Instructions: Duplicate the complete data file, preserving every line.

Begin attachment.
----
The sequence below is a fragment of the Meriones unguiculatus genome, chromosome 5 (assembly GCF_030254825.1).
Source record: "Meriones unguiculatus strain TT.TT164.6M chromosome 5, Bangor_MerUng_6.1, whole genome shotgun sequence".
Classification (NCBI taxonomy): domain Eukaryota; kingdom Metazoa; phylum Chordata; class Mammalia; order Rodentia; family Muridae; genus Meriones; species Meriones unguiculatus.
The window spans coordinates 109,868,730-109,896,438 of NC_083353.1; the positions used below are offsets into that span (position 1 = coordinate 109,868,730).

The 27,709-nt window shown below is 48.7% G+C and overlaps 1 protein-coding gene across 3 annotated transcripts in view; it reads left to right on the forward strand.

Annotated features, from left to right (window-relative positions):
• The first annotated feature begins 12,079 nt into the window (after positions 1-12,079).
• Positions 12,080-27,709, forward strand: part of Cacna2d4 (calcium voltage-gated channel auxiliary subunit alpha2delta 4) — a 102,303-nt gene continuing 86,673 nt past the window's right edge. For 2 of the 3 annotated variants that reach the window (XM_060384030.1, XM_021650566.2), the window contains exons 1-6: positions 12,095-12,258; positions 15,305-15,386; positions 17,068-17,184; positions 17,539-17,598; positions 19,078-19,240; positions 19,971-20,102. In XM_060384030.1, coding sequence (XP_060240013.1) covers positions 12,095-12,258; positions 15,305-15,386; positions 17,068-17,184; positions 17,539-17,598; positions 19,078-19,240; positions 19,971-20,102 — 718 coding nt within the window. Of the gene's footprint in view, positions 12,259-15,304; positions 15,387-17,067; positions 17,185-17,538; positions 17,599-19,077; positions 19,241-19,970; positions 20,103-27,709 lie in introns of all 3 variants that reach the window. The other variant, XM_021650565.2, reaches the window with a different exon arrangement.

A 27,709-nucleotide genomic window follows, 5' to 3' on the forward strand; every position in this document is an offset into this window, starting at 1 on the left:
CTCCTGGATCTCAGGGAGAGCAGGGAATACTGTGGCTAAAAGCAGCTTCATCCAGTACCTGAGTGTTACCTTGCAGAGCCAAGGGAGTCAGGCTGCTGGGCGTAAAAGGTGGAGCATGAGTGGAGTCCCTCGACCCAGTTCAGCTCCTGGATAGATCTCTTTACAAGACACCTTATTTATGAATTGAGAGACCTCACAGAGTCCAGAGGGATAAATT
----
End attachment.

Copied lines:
The sequence below is a fragment of the Meriones unguiculatus genome, chromosome 5 (assembly GCF_030254825.1).
Source record: "Meriones unguiculatus strain TT.TT164.6M chromosome 5, Bangor_MerUng_6.1, whole genome shotgun sequence".
Classification (NCBI taxonomy): domain Eukaryota; kingdom Metazoa; phylum Chordata; class Mammalia; order Rodentia; family Muridae; genus Meriones; species Meriones unguiculatus.
The window spans coordinates 109,868,730-109,896,438 of NC_083353.1; the positions used below are offsets into that span (position 1 = coordinate 109,868,730).

The 27,709-nt window shown below is 48.7% G+C and overlaps 1 protein-coding gene across 3 annotated transcripts in view; it reads left to right on the forward strand.

Annotated features, from left to right (window-relative positions):
• The first annotated feature begins 12,079 nt into the window (after positions 1-12,079).
• Positions 12,080-27,709, forward strand: part of Cacna2d4 (calcium voltage-gated channel auxiliary subunit alpha2delta 4) — a 102,303-nt gene continuing 86,673 nt past the window's right edge. For 2 of the 3 annotated variants that reach the window (XM_060384030.1, XM_021650566.2), the window contains exons 1-6: positions 12,095-12,258; positions 15,305-15,386; positions 17,068-17,184; positions 17,539-17,598; positions 19,078-19,240; positions 19,971-20,102. In XM_060384030.1, coding sequence (XP_060240013.1) covers positions 12,095-12,258; positions 15,305-15,386; positions 17,068-17,184; positions 17,539-17,598; positions 19,078-19,240; positions 19,971-20,102 — 718 coding nt within the window. Of the gene's footprint in view, positions 12,259-15,304; positions 15,387-17,067; positions 17,185-17,538; positions 17,599-19,077; positions 19,241-19,970; positions 20,103-27,709 lie in introns of all 3 variants that reach the window. The other variant, XM_021650565.2, reaches the window with a different exon arrangement.

A 27,709-nucleotide genomic window follows, 5' to 3' on the forward strand; every position in this document is an offset into this window, starting at 1 on the left:
CTCCTGGATCTCAGGGAGAGCAGGGAATACTGTGGCTAAAAGCAGCTTCATCCAGTACCTGAGTGTTACCTTGCAGAGCCAAGGGAGTCAGGCTGCTGGGCGTAAAAGGTGGAGCATGAGTGGAGTCCCTCGACCCAGTTCAGCTCCTGGATAGATCTCTTTACAAGACACCTTATTTATGAATTGAGAGACCTCACAGAGTCCAGAGGGATAAATT